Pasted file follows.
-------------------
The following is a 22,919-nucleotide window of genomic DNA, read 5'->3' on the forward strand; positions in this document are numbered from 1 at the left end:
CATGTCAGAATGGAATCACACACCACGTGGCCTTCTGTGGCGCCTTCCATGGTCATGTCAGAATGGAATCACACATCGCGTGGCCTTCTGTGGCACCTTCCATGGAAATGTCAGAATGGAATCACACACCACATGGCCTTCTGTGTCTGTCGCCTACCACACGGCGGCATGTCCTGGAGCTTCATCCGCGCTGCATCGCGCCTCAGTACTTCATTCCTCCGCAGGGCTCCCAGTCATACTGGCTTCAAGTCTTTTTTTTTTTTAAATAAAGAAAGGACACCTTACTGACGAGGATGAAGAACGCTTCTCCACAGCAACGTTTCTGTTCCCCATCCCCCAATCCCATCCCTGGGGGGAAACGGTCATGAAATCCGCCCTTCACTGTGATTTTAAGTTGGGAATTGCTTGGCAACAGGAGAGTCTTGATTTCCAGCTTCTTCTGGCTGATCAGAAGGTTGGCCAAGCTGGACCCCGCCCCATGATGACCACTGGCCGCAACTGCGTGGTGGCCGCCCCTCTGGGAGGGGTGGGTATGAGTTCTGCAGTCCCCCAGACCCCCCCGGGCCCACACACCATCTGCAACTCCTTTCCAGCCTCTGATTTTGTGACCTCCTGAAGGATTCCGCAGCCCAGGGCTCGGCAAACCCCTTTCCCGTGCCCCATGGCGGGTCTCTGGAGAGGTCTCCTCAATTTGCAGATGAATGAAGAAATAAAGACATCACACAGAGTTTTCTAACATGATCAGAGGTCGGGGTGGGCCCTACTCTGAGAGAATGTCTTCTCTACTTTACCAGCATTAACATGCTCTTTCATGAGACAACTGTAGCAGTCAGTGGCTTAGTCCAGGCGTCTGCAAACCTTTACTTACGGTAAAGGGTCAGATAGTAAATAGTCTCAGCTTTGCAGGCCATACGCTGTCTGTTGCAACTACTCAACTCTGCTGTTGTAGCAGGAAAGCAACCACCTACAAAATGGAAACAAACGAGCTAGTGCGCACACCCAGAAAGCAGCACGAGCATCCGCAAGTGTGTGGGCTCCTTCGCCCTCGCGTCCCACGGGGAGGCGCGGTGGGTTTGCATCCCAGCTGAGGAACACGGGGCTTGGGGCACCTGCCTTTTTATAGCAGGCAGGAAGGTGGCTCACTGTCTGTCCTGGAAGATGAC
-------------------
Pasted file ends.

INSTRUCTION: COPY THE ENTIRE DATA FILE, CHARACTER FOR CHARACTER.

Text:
The following is a 22,919-nucleotide window of genomic DNA, read 5'->3' on the forward strand; positions in this document are numbered from 1 at the left end:
CATGTCAGAATGGAATCACACACCACGTGGCCTTCTGTGGCGCCTTCCATGGTCATGTCAGAATGGAATCACACATCGCGTGGCCTTCTGTGGCACCTTCCATGGAAATGTCAGAATGGAATCACACACCACATGGCCTTCTGTGTCTGTCGCCTACCACACGGCGGCATGTCCTGGAGCTTCATCCGCGCTGCATCGCGCCTCAGTACTTCATTCCTCCGCAGGGCTCCCAGTCATACTGGCTTCAAGTCTTTTTTTTTTTTAAATAAAGAAAGGACACCTTACTGACGAGGATGAAGAACGCTTCTCCACAGCAACGTTTCTGTTCCCCATCCCCCAATCCCATCCCTGGGGGGAAACGGTCATGAAATCCGCCCTTCACTGTGATTTTAAGTTGGGAATTGCTTGGCAACAGGAGAGTCTTGATTTCCAGCTTCTTCTGGCTGATCAGAAGGTTGGCCAAGCTGGACCCCGCCCCATGATGACCACTGGCCGCAACTGCGTGGTGGCCGCCCCTCTGGGAGGGGTGGGTATGAGTTCTGCAGTCCCCCAGACCCCCCCGGGCCCACACACCATCTGCAACTCCTTTCCAGCCTCTGATTTTGTGACCTCCTGAAGGATTCCGCAGCCCAGGGCTCGGCAAACCCCTTTCCCGTGCCCCATGGCGGGTCTCTGGAGAGGTCTCCTCAATTTGCAGATGAATGAAGAAATAAAGACATCACACAGAGTTTTCTAACATGATCAGAGGTCGGGGTGGGCCCTACTCTGAGAGAATGTCTTCTCTACTTTACCAGCATTAACATGCTCTTTCATGAGACAACTGTAGCAGTCAGTGGCTTAGTCCAGGCGTCTGCAAACCTTTACTTACGGTAAAGGGTCAGATAGTAAATAGTCTCAGCTTTGCAGGCCATACGCTGTCTGTTGCAACTACTCAACTCTGCTGTTGTAGCAGGAAAGCAACCACCTACAAAATGGAAACAAACGAGCTAGTGCGCACACCCAGAAAGCAGCACGAGCATCCGCAAGTGTGTGGGCTCCTTCGCCCTCGCGTCCCACGGGGAGGCGCGGTGGGTTTGCATCCCAGCTGAGGAACACGGGGCTTGGGGCACCTGCCTTTTTATAGCAGGCAGGAAGGTGGCTCACTGTCTGTCCTGGAAGATGAC